The law firm that’s bringing a racketeering lawsuit against Boston Scientific (NYSE:BSX) accusing it of smuggling counterfeit resin asked the FDA to ban the medical device maker’s pelvic mesh products made with the allegedly impure resin.
Teresa Stevens sued Boston Scientific in January, alleging that the Marlborough, Mass.-based company conspired with subsidiaries in Belgium and Ireland to use counterfeit resin imported from China to make the Advantage mesh used in its pelvic mesh products.
A federal judge ruled that the FDA has jurisdiction over the case, as “many of the factual allegations contained in the complaint and supporting documents are based on alleged violations of statutes and regulations over which the FDA exercises its expertise and impressive administrative dominance.”
Now the law firm representing Stevens, Houston-based Mostyn Law, is petitioning the FDA to ban Boston Scientific’s mesh products made with the purportedly counterfeit resin.
Boston Scientific commented, saying it “Does not use ‘counterfeit’ or ‘adulterated’ materials in our medical devices.”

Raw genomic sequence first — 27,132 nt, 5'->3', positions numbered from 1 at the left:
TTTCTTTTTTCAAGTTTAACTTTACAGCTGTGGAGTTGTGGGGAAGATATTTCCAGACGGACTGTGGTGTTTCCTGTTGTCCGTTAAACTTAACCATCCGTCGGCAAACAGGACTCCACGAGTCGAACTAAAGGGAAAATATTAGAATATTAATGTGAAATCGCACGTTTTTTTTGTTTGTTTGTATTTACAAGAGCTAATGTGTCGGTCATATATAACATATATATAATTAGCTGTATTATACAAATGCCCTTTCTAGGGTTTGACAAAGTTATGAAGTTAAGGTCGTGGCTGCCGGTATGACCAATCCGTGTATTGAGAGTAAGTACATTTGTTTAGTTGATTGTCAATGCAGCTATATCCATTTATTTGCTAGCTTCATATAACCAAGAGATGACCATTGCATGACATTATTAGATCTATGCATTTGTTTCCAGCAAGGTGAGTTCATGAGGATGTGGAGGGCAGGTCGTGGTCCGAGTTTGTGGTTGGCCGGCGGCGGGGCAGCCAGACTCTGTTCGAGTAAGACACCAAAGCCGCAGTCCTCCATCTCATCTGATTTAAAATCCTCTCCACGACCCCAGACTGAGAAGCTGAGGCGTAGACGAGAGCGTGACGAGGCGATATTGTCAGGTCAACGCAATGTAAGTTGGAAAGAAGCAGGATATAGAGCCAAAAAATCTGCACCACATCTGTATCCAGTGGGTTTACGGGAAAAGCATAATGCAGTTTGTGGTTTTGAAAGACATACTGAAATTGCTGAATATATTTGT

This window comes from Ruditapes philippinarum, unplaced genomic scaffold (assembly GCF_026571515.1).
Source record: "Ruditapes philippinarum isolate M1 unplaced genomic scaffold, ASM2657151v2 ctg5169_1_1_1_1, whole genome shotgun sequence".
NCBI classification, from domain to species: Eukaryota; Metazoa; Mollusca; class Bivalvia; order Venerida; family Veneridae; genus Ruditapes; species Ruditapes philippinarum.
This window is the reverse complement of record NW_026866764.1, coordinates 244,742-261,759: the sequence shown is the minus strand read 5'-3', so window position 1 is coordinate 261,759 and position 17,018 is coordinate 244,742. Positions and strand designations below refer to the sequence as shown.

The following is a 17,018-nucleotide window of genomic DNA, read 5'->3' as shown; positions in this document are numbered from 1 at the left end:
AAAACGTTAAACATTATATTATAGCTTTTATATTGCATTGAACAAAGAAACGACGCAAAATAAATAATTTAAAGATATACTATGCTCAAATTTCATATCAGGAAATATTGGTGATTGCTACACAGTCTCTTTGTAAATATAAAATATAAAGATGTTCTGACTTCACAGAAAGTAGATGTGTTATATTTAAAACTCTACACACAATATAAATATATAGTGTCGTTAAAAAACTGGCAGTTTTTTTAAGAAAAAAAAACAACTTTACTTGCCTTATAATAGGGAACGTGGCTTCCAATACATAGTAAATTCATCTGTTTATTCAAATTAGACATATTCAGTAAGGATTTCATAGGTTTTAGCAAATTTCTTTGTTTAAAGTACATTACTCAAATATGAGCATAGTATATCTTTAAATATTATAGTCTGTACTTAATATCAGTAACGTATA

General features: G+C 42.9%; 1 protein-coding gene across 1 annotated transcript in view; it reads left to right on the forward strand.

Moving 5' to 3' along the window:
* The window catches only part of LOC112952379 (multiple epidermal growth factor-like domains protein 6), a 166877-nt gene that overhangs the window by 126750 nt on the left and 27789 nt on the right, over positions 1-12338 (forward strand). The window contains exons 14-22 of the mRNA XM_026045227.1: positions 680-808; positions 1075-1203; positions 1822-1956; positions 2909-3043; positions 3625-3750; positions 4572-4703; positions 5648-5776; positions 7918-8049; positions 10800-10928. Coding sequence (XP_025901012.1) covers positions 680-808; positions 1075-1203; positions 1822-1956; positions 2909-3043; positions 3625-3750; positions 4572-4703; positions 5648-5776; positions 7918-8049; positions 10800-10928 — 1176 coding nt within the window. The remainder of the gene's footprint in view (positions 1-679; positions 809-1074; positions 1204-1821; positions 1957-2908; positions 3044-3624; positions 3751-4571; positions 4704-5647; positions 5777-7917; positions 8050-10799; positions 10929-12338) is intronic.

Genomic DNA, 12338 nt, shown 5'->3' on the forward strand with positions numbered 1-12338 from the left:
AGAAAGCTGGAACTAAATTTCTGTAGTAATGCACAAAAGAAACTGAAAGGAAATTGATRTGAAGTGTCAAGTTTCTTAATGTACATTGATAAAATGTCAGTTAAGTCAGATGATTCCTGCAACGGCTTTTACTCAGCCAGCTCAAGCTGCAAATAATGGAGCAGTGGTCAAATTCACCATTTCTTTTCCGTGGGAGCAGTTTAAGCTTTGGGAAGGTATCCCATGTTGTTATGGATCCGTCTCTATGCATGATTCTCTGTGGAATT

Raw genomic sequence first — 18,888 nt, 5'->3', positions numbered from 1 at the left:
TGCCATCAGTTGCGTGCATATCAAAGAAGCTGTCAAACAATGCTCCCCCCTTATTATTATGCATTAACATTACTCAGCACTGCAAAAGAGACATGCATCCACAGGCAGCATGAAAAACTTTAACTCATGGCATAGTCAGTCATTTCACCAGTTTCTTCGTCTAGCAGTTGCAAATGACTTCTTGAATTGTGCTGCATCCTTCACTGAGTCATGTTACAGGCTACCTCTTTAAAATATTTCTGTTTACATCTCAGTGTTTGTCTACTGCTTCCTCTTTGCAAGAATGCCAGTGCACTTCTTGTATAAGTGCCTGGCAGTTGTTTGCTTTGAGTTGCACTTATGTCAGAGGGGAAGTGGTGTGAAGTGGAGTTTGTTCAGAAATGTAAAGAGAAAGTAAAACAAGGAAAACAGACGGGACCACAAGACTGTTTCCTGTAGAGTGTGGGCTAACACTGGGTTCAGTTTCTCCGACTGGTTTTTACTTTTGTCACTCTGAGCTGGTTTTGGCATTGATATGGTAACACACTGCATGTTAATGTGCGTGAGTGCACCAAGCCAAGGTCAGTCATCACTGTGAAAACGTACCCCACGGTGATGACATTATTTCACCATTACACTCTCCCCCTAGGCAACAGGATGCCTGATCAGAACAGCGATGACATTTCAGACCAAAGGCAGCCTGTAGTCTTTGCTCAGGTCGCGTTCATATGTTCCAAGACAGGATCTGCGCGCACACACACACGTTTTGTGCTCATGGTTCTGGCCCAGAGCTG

“The company rejects the allegations in the petition to the Food and Drug Administration filed by a Texas-based law firm on March 31, 2016. Boston Scientific has a robust quality system and dedication to patient safety. We stand behind our products, the materials used in those products and our commitment to women’s health,” the company wrote in a press release.
The company said that in 2011, it shifted its supplier of Marlex resin, and in doing so put the resin through a “rigorous battery of tests to demonstrate equivalency,” as well as conducting extensive mechanical tests to ensure the products made with the new material meets product specifications.
“We have the highest confidence in the safety of our mesh devices. We have shared our test data with the Food and Drug Administration, and are fully cooperating with the agency’s requests for information as part of our ongoing discussions. Additionally, we have offered to conduct further biocompatibility and chemical characterization testing to complement the results from existing tests. This entire process is expected to take several months, depending on the individual tests,” Boston Scientific wrote.
The FDA today released an update on allegations that Boston Scientific’s urogynecologic surgical mesh may contain counterfeit raw material.
The agency said it was “examining these allegations” to determine the next steps, but said it is currently not away that the alleged counterfeit raw material is contributing to adverse events with the products.
The FDA said the additional testing would be sufficient to determine whether or not the mesh made from alleged counterfeit raw material are equivalent to meshes manufactured with material from the original supplier. The agency said it expects the testing will take several months to complete.